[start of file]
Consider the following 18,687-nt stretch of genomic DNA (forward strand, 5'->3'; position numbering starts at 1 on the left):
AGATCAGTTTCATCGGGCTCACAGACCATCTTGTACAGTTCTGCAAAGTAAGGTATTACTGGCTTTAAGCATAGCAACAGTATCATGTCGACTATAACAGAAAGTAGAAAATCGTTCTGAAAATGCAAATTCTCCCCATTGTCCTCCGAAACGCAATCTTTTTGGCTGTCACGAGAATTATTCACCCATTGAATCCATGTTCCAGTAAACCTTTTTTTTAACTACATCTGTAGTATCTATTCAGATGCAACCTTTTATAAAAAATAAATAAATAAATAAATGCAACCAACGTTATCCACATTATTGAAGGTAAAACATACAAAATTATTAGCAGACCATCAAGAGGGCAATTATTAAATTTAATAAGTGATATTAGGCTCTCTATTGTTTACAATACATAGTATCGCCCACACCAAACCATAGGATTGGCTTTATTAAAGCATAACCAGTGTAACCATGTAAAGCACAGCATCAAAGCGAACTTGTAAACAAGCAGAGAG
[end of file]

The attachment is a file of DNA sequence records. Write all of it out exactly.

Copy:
Consider the following 18,687-nt stretch of genomic DNA (forward strand, 5'->3'; position numbering starts at 1 on the left):
AGATCAGTTTCATCGGGCTCACAGACCATCTTGTACAGTTCTGCAAAGTAAGGTATTACTGGCTTTAAGCATAGCAACAGTATCATGTCGACTATAACAGAAAGTAGAAAATCGTTCTGAAAATGCAAATTCTCCCCATTGTCCTCCGAAACGCAATCTTTTTGGCTGTCACGAGAATTATTCACCCATTGAATCCATGTTCCAGTAAACCTTTTTTTTAACTACATCTGTAGTATCTATTCAGATGCAACCTTTTATAAAAAATAAATAAATAAATAAATGCAACCAACGTTATCCACATTATTGAAGGTAAAACATACAAAATTATTAGCAGACCATCAAGAGGGCAATTATTAAATTTAATAAGTGATATTAGGCTCTCTATTGTTTACAATACATAGTATCGCCCACACCAAACCATAGGATTGGCTTTATTAAAGCATAACCAGTGTAACCATGTAAAGCACAGCATCAAAGCGAACTTGTAAACAAGCAGAGAG